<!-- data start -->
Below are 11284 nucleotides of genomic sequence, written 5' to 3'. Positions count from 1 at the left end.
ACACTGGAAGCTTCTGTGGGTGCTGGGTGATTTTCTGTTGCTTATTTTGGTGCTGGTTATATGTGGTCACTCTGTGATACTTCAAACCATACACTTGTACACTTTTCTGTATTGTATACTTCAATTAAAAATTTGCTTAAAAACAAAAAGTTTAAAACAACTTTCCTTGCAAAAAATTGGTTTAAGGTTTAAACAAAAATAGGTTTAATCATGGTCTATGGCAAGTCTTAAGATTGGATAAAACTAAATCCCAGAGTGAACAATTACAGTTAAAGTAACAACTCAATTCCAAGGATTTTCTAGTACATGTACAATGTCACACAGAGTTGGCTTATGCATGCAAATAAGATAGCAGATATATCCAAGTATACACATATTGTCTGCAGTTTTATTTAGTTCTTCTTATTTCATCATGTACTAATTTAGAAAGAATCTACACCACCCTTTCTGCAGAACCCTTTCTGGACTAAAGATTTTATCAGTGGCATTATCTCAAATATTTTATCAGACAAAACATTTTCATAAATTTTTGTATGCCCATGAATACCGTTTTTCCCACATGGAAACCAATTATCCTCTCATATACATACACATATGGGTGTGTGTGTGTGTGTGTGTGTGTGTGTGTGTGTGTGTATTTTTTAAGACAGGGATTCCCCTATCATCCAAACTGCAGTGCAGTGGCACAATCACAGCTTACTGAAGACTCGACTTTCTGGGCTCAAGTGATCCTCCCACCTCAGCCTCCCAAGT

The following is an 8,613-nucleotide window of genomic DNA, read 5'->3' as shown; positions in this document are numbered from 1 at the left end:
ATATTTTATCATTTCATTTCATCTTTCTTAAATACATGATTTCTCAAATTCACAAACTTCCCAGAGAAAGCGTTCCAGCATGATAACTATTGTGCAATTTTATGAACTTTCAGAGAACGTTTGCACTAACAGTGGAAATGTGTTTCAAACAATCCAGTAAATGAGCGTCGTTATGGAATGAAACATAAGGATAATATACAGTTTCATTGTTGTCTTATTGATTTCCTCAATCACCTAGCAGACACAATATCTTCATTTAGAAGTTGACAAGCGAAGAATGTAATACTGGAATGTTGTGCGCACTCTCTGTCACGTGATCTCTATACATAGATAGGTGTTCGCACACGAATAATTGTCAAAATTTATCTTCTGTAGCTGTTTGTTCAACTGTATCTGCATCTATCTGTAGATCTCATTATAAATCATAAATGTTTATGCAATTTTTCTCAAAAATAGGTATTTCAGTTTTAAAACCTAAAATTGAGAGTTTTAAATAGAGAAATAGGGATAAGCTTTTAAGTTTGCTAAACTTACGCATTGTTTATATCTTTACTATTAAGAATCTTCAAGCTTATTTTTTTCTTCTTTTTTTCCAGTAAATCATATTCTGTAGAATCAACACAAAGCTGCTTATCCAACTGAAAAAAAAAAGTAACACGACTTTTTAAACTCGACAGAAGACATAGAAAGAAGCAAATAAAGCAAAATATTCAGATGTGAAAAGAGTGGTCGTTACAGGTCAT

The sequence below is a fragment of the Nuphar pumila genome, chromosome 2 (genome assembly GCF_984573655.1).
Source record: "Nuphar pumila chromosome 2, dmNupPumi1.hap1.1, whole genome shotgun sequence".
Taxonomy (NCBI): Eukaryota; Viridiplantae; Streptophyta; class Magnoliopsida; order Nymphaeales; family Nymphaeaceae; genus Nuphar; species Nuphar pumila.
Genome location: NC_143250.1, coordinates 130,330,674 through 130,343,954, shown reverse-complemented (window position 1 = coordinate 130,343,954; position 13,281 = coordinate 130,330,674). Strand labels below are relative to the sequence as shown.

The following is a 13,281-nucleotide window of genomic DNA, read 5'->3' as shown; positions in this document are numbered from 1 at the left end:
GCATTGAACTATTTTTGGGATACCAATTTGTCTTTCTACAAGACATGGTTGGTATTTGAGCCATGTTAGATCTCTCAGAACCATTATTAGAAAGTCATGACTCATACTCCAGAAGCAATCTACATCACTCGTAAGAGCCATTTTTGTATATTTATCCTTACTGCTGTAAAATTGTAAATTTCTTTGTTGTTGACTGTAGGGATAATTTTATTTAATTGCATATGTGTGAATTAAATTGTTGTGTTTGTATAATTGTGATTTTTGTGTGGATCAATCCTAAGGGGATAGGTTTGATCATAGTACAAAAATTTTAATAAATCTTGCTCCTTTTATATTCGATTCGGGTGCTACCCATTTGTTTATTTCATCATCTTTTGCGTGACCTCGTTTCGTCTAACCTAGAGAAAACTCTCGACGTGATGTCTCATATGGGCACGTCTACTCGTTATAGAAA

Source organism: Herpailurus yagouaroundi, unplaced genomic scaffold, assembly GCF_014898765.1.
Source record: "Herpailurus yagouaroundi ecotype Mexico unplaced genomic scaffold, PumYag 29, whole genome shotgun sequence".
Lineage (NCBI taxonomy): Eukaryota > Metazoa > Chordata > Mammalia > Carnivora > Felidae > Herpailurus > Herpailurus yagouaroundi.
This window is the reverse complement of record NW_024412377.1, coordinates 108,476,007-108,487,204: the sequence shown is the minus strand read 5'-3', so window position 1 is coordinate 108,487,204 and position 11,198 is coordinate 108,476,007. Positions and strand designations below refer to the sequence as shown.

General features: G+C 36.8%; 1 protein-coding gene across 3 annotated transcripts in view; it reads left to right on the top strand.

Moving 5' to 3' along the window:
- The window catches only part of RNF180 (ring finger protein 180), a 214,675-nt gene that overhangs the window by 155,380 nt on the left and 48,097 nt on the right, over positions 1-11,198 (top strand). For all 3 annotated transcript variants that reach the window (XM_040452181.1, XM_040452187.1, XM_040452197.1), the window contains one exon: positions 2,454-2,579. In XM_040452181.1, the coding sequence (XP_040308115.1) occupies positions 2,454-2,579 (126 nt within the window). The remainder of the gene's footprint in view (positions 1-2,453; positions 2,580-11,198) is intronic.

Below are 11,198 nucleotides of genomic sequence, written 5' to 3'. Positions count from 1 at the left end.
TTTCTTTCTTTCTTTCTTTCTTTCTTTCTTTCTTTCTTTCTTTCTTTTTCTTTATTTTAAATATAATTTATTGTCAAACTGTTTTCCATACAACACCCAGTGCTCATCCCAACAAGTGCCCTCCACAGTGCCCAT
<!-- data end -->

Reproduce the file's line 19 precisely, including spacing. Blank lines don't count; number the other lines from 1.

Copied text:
TTTCTTTCTTTCTTTCTTTCTTTCTTTCTTTCTTTCTTTCTTTCTTTTTCTTTATTTTAAATATAATTTATTGTCAAACTGTTTTCCATACAACACCCAGTGCTCATCCCAACAAGTGCCCTCCACAGTGCCCAT